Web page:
Correctional Industries Offenders Less Likely to Commit New Crimes
May 28, 2016
Offenders who hold Correctional Industries (CI) jobs while in prison are significantly less likely to commit new crimes, according to a recent Washington State University (WSU) report.
The evaluation, completed in December 2015, found that offenders who participated in CI jobs during their incarceration were convicted of new offenses at a lower rate than offenders who did not participate in CI jobs, 35 percent compared to 43 percent.
“Correctional Industries is very excited about the results of the WSU study,” said Danielle Armbruster, Assistant Secretary for CI. “The study is further confirmation that the work Correctional Industries does, the role we play in reentry, has a significant impact on the lives of the offenders.”
The study compared statistically similar groups of offenders who were eligible for CI jobs in Washington Department of Corrections prisons. Researchers collected data from a total of 1,330 offenders. Of those, 703 had CI jobs for at least 30 days of their incarceration and 627 offenders did not participate in CI jobs while incarcerated. All the offenders were released from prison between 2010 and 2012.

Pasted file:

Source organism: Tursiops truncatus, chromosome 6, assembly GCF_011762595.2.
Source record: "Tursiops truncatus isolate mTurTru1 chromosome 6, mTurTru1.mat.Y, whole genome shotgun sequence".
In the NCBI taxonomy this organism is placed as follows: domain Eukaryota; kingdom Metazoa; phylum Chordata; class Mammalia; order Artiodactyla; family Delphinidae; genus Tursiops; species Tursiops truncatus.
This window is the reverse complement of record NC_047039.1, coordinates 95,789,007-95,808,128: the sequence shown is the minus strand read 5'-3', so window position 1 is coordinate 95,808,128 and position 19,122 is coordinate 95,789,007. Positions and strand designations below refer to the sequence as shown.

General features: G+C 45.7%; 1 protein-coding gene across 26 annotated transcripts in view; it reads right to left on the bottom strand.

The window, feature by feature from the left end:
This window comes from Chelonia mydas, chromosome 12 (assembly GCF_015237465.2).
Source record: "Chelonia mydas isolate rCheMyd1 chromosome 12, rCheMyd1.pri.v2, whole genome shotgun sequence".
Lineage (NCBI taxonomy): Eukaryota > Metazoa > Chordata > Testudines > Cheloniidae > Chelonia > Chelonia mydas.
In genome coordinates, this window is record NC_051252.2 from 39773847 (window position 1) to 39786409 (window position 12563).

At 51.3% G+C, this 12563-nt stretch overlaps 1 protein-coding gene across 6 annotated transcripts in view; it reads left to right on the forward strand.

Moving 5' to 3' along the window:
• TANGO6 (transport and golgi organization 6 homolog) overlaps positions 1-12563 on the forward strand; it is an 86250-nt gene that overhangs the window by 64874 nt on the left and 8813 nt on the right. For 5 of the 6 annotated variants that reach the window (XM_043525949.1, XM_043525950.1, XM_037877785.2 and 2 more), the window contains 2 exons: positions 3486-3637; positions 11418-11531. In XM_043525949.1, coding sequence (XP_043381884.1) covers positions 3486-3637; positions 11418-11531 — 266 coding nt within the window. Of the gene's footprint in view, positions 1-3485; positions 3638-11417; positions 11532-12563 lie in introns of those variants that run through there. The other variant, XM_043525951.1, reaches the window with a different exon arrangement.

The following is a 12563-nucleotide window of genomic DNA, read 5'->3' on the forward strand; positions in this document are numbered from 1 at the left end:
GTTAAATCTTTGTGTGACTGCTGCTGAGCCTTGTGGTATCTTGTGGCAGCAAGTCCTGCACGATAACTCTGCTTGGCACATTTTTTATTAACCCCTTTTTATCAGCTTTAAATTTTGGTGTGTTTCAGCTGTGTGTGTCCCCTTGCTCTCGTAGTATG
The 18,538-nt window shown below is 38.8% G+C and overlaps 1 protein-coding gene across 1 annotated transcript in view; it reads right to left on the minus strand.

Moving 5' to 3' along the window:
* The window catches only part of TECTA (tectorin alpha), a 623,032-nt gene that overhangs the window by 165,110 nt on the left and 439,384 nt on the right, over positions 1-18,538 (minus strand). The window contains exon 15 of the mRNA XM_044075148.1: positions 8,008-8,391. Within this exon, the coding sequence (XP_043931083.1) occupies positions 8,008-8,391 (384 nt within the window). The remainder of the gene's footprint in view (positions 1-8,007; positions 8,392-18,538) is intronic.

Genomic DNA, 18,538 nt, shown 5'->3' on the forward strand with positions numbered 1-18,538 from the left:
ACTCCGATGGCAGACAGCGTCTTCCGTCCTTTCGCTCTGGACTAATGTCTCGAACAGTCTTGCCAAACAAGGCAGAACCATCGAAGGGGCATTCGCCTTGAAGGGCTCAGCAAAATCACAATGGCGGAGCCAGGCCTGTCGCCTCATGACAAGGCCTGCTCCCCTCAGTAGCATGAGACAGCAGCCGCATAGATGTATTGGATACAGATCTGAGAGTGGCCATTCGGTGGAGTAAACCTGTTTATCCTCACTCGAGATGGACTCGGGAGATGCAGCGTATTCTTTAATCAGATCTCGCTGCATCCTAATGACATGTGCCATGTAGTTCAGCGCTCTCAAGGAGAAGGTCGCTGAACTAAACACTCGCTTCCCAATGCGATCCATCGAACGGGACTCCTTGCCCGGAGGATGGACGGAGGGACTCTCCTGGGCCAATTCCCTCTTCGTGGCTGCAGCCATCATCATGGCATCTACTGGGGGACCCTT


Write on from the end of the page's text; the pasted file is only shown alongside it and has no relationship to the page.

The evaluation also found offenders working a CI job were significantly less likely to commit a violent infraction while working compared to other offenders. It also found offenders who worked in CI jobs were significantly more likely to complete a program receiving a certificate than those who did not.
CI offers offender work training programs at various prisons throughout the state of Washington. The programs are designed to develop offenders’ marketable job skills, instill and promote positive work ethics, and reduce taxpayer cost of incarceration. Types of CI programs that are offered include Braille transcription, computer aided design (CAD) services, food service operations, furniture and metal manufacturing, and textile production.
The evaluation also found offenders who had worked within CI during their incarcerations were significantly more likely to have a legitimate source of income and were likely to earn higher wages after release than those who did have participate in CI jobs.